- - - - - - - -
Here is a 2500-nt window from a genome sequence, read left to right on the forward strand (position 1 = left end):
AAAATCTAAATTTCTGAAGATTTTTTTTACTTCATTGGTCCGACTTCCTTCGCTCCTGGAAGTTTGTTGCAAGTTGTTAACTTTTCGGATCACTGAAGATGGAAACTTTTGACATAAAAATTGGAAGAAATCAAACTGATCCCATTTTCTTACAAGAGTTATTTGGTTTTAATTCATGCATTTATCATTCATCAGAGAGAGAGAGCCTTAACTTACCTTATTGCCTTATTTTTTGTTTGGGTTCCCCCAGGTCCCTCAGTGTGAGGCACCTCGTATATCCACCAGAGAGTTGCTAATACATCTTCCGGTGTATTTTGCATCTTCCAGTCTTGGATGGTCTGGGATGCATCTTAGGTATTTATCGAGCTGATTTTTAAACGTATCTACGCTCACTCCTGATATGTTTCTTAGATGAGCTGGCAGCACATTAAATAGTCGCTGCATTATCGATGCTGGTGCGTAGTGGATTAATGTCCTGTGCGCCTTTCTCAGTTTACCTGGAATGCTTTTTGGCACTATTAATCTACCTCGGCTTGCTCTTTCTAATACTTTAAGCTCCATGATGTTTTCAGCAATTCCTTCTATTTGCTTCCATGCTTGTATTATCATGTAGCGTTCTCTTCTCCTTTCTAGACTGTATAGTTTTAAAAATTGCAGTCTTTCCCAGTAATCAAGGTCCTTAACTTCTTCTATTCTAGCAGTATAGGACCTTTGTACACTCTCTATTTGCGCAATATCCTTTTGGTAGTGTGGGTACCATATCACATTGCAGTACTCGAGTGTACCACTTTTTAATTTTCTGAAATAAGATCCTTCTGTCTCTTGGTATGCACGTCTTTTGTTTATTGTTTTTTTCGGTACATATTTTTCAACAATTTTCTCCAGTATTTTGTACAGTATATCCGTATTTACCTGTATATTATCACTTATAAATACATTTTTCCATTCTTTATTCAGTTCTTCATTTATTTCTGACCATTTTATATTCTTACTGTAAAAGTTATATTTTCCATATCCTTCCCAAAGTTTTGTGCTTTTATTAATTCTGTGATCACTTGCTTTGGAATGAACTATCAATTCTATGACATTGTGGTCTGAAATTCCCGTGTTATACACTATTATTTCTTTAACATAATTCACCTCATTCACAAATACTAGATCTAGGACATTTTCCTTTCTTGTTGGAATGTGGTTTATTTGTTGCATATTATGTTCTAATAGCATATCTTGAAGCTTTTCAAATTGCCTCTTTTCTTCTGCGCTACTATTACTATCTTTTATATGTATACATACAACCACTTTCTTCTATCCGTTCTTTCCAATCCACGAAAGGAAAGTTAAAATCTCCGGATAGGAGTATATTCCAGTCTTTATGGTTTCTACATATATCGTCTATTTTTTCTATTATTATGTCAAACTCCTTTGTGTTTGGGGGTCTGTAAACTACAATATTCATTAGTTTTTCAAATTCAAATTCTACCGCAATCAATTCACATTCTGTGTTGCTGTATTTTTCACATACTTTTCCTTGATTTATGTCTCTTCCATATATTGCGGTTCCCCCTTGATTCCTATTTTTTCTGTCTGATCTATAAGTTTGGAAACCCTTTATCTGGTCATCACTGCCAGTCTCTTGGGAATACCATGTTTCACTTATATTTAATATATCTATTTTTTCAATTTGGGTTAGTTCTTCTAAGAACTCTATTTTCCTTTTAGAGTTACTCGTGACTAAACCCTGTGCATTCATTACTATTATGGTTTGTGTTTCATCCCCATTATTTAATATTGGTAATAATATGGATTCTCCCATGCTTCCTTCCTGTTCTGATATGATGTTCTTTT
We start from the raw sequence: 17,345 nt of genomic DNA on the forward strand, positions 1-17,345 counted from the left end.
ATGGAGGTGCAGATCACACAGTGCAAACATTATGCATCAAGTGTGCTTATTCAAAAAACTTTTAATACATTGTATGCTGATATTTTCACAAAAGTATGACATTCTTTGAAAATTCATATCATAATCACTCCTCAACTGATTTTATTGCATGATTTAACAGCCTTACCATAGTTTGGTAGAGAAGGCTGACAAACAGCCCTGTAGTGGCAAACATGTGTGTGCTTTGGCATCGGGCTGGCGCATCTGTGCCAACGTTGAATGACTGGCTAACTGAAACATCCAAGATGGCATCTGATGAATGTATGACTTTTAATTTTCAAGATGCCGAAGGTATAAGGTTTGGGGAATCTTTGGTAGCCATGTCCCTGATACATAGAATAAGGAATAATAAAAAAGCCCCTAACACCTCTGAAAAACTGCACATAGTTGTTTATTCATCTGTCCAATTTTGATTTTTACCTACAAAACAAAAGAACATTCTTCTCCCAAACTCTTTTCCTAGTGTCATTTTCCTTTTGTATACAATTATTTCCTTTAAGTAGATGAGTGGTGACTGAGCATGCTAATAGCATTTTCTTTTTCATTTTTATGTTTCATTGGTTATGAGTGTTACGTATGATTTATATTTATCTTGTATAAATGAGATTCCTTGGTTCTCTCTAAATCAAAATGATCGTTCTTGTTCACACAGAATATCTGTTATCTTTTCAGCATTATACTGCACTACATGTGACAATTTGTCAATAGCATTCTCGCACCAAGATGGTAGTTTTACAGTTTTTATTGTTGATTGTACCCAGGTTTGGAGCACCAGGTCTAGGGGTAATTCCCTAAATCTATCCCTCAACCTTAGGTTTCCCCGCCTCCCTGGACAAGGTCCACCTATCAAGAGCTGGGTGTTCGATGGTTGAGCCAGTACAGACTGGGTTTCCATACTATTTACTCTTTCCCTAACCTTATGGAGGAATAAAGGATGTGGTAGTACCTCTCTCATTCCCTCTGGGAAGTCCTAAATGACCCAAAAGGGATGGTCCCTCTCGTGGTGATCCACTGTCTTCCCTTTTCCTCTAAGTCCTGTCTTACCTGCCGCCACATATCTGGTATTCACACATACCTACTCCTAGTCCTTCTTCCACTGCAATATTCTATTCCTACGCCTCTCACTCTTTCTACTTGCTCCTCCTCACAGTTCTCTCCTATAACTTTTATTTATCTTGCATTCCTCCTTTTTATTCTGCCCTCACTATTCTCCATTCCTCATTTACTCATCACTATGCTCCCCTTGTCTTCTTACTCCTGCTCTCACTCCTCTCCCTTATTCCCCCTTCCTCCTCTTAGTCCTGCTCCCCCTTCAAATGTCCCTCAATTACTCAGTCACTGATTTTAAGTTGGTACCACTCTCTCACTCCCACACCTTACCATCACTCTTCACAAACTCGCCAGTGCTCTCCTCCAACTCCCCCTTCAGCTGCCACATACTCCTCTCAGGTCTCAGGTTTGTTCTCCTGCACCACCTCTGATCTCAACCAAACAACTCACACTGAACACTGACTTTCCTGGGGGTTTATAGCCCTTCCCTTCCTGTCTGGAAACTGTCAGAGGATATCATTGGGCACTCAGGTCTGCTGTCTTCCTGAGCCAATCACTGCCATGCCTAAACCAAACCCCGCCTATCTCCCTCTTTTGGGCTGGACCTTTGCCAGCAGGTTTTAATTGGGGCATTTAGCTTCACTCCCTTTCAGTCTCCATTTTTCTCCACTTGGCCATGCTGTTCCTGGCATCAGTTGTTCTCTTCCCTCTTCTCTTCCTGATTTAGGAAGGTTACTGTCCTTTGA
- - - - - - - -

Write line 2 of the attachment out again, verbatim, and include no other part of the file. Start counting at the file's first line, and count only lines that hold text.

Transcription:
AAAATCTAAATTTCTGAAGATTTTTTTTACTTCATTGGTCCGACTTCCTTCGCTCCTGGAAGTTTGTTGCAAGTTGTTAACTTTTCGGATCACTGAAGATGGAAACTTTTGACATAAAAATTGGAAGAAATCAAACTGATCCCATTTTCTTACAAGAGTTATTTGGTTTTAATTCATGCATTTATCATTCATCAGAGAGAGAGAGCCTTAACTTACCTTATTGCCTTATTTTTTGTTTGGGTTCCCCCAGGTCCCTCAGTGTGAGGCACCTCGTATATCCACCAGAGAGTTGCTAATACATCTTCCGGTGTATTTTGCATCTTCCAGTCTTGGATGGTCTGGGATGCATCTTAGGTATTTATCGAGCTGATTTTTAAACGTATCTACGCTCACTCCTGATATGTTTCTTAGATGAGCTGGCAGCACATTAAATAGTCGCTGCATTATCGATGCTGGTGCGTAGTGGATTAATGTCCTGTGCGCCTTTCTCAGTTTACCTGGAATGCTTTTTGGCACTATTAATCTACCTCGGCTTGCTCTTTCTAATACTTTAAGCTCCATGATGTTTTCAGCAATTCCTTCTATTTGCTTCCATGCTTGTATTATCATGTAGCGTTCTCTTCTCCTTTCTAGACTGTATAGTTTTAAAAATTGCAGTCTTTCCCAGTAATCAAGGTCCTTAACTTCTTCTATTCTAGCAGTATAGGACCTTTGTACACTCTCTATTTGCGCAATATCCTTTTGGTAGTGTGGGTACCATATCACATTGCAGTACTCGAGTGTACCACTTTTTAATTTTCTGAAATAAGATCCTTCTGTCTCTTGGTATGCACGTCTTTTGTTTATTGTTTTTTTCGGTACATATTTTTCAACAATTTTCTCCAGTATTTTGTACAGTATATCCGTATTTACCTGTATATTATCACTTATAAATACATTTTTCCATTCTTTATTCAGTTCTTCATTTATTTCTGACCATTTTATATTCTTACTGTAAAAGTTATATTTTCCATATCCTTCCCAAAGTTTTGTGCTTTTATTAATTCTGTGATCACTTGCTTTGGAATGAACTATCAATTCTATGACATTGTGGTCTGAAATTCCCGTGTTATACACTATTATTTCTTTAACATAATTCACCTCATTCACAAATACTAGATCTAGGACATTTTCCTTTCTTGTTGGAATGTGGTTTATTTGTTGCATATTATGTTCTAATAGCATATCTTGAAGCTTTTCAAATTGCCTCTTTTCTTCTGCGCTACTATTACTATCTTTTATATGTATACATACAACCACTTTCTTCTATCCGTTCTTTCCAATCCACGAAAGGAAAGTTAAAATCTCCGGATAGGAGTATATTCCAGTCTTTATGGTTTCTACATATATCGTCTATTTTTTCTATTATTATGTCAAACTCCTTTGTGTTTGGGGGTCTGTAAACTACAATATTCATTAGTTTTTCAAATTCAAATTCTACCGCAATCAATTCACATTCTGTGTTGCTGTATTTTTCACATACTTTTCCTTGATTTATGTCTCTTCCATATATTGCGGTTCCCCCTTGATTCCTATTTTTTCTGTCTGATCTATAAGTTTGGAAACCCTTTATCTGGTCATCACTGCCAGTCTCTTGGGAATACCATGTTTCACTTATATTTAATATATCTATTTTTTCAATTTGGGTTAGTTCTTCTAAGAACTCTATTTTCCTTTTAGAGTTACTCGTGACTAAACCCTGTGCATTCATTACTATTATGGTTTGTGTTTCATCCCCATTATTTAATATTGGTAATAATATGGATTCTCCCATGCTTCCTTCCTGTTCTGATATGATGTTCTTTT